Susan Burton was my supervising partner at Hilgers & Watkins. I was with the Calvert Inn of Court at the time. One time, I was sitting by Judge Suzanne Covington at dinner. Susan and I had been in Judge Covington’s court recently for a hearing. During dinner, I introduced myself and she said, “I remember.” She leaned over and literally patted my hand. She said she was pleased to see me in court with Susan. “I see so many young lawyers come through my court with people who may not have the best reputations, and I worry about their development,” she said. “I worry about what they are going to be like in 10 years. I was so happy to see you under her wing. We need more lawyers like that.” My lesson from that was, the things you think matter, don’t. But being truthful, authentic, and being a person of your word—that matters.
Austin Bar: What are your goals, or what do you want to achieve, during your year as President?
Dippel: I want more people to understand, and take advantage of, the amazing work that the Austin Bar does. And I want more people to give their talents to the Bar, too, because it’s reciprocal. You won’t know what’s going on if you don’t come to an event. There are so many avenues to be involved in and not all of them have to be about being a lawyer. Although if you want to do that, you can. Do you want to get involved in something practice-based, like a section? We have monthly CLEs. Whether it’s com-munity based, professional based, or judicial based, there is something for everyone. Show up. Then get involved. Serve on a committee, take a leadership role. There are so many ways to be involved. And those that are already involved need to ask people to come with them. Once, when Sherine Thomas and I co-chaired Leadership Austin’s recruitment committee, we timidly asked Judge Elisabeth Earle to speak at an event. We thought she was doing us a huge favor. It turns out she was looking for a way to become more involved and our invitation changed her trajectory in the organization. She ended up serving on the board. We would never have known her interest if we had not asked. We have to ask people to get involved. But they need to know they don’t have to be “all in”. They don’t have to be President. They don’t have to assume any leadership position. There is something here for everyone, whatever their interest or commitment level. It is all appreciated and they will get something out of it, whatever they do.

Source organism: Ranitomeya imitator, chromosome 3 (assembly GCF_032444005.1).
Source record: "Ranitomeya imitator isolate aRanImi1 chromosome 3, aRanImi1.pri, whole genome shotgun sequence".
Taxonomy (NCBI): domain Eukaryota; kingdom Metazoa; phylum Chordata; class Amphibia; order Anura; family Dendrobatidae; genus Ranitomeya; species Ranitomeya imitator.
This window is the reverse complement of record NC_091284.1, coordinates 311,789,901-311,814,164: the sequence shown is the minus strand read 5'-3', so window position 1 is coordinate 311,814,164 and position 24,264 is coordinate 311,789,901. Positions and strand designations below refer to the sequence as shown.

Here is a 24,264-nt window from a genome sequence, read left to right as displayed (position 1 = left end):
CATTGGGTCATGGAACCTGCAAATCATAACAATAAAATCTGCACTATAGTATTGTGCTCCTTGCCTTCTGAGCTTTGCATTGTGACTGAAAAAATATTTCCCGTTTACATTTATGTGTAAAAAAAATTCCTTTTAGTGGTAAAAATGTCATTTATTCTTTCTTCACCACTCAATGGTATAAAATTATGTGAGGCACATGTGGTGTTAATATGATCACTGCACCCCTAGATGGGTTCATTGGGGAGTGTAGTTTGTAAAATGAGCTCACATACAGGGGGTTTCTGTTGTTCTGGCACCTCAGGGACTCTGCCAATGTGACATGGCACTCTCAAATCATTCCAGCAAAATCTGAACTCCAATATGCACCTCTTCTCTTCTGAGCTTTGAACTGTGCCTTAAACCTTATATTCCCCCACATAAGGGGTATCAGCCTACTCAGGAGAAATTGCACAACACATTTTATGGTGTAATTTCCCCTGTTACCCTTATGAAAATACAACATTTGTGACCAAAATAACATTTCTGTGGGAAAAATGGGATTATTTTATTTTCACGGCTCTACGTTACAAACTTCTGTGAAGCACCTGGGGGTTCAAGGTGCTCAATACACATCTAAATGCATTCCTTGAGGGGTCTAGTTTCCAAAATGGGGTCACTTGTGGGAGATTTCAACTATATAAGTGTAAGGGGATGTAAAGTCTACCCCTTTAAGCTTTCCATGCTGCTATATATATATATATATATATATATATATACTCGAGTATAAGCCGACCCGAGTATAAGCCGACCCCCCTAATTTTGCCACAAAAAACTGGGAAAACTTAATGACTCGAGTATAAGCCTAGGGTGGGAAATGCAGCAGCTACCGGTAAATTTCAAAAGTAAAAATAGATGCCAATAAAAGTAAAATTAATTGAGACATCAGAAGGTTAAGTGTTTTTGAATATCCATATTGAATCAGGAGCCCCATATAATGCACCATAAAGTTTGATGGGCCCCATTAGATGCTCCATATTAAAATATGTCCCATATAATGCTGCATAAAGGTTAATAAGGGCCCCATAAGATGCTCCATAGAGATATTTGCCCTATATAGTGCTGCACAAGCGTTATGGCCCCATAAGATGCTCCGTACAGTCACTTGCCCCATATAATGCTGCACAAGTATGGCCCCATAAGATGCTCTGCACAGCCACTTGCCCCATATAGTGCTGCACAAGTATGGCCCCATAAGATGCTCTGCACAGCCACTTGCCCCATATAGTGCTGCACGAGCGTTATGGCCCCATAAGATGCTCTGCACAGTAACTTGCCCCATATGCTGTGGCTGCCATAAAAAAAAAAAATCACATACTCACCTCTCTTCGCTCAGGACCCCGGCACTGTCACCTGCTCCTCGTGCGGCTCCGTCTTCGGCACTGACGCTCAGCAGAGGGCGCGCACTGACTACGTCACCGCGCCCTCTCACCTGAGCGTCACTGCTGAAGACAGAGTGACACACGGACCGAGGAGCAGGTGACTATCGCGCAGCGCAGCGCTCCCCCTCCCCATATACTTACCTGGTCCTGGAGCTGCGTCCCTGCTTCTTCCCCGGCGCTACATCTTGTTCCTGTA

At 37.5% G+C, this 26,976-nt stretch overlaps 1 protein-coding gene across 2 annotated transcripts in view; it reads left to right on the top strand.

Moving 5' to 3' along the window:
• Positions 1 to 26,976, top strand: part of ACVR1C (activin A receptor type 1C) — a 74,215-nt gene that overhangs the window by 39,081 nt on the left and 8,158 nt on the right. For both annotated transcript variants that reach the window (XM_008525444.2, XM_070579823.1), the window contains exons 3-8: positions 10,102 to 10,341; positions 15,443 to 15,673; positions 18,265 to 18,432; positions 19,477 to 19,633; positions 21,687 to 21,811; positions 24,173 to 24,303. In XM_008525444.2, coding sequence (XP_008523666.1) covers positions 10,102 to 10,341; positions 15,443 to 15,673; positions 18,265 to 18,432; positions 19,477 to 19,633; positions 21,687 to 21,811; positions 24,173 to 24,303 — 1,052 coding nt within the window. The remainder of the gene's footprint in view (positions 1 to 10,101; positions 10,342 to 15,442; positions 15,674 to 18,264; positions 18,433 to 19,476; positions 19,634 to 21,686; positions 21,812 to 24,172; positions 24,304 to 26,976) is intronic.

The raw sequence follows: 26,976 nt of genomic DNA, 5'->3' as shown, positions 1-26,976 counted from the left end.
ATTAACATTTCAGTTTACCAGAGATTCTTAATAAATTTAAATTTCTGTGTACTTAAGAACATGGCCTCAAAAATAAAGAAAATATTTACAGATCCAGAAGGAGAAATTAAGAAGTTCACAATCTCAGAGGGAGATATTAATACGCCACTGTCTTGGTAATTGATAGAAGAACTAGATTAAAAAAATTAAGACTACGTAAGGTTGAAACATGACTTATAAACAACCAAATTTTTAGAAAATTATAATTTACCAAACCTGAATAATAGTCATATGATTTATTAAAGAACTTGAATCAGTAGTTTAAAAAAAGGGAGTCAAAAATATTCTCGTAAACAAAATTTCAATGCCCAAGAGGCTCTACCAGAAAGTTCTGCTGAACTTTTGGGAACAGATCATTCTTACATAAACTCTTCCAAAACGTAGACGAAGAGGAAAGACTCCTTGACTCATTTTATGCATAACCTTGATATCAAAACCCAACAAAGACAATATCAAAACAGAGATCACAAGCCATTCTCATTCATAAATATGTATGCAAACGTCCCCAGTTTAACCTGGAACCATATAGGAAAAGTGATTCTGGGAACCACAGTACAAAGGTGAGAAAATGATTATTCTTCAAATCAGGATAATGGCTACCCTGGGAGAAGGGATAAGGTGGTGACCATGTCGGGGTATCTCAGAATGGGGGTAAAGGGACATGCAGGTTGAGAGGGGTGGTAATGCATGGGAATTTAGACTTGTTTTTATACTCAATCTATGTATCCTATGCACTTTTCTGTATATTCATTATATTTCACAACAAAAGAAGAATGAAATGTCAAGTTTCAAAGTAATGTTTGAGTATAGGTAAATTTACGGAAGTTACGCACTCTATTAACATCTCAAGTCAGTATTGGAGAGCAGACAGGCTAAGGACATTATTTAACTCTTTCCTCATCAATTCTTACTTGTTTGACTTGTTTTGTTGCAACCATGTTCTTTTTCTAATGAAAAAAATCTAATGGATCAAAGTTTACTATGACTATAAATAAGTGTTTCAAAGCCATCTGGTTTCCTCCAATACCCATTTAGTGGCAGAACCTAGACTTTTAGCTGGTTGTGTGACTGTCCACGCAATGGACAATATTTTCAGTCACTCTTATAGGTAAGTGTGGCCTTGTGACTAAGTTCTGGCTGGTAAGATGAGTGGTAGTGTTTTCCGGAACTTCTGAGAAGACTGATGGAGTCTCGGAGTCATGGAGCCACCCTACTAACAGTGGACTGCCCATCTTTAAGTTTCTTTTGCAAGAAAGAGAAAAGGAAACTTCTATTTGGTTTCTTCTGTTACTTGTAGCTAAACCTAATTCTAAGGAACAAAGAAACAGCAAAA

Austin Bar: What do you think they’ll get out of it?
Dippel: I can tell you what I get out of it. I’m a relationship person, so I’ve made a lot of friends. Some of them have become professional colleagues, some have become the sort of friends where we’re involved in each other’s families. Friendships, contacts, networking, CLE. It’s all here.
The Austin Bar is also a very organized way to get involved in the community. Everybody wants to do volunteer work, or help in the community, but sometimes it’s hard to know how to make that happen. The Bar makes these things so easy to plug into. You want to help CPS and foster kids get adopted at Adoption Day? Ok, then go do it. Like animals? Walk dogs with the Animal Law Section. Interested in mentoring young lawyers? Great! Get involved with the mentoring program. Like ﬁtness? Help raise money for the Heart Association and join the Fit Bar team for the Heart Walk. Like to write? Contribute an article to Austin Lawyer. Like kids? Get involved in the Law-Related Education in Schools committee and help collect books for kids at the courthouse. The list is endless. Just be yourself—and come on.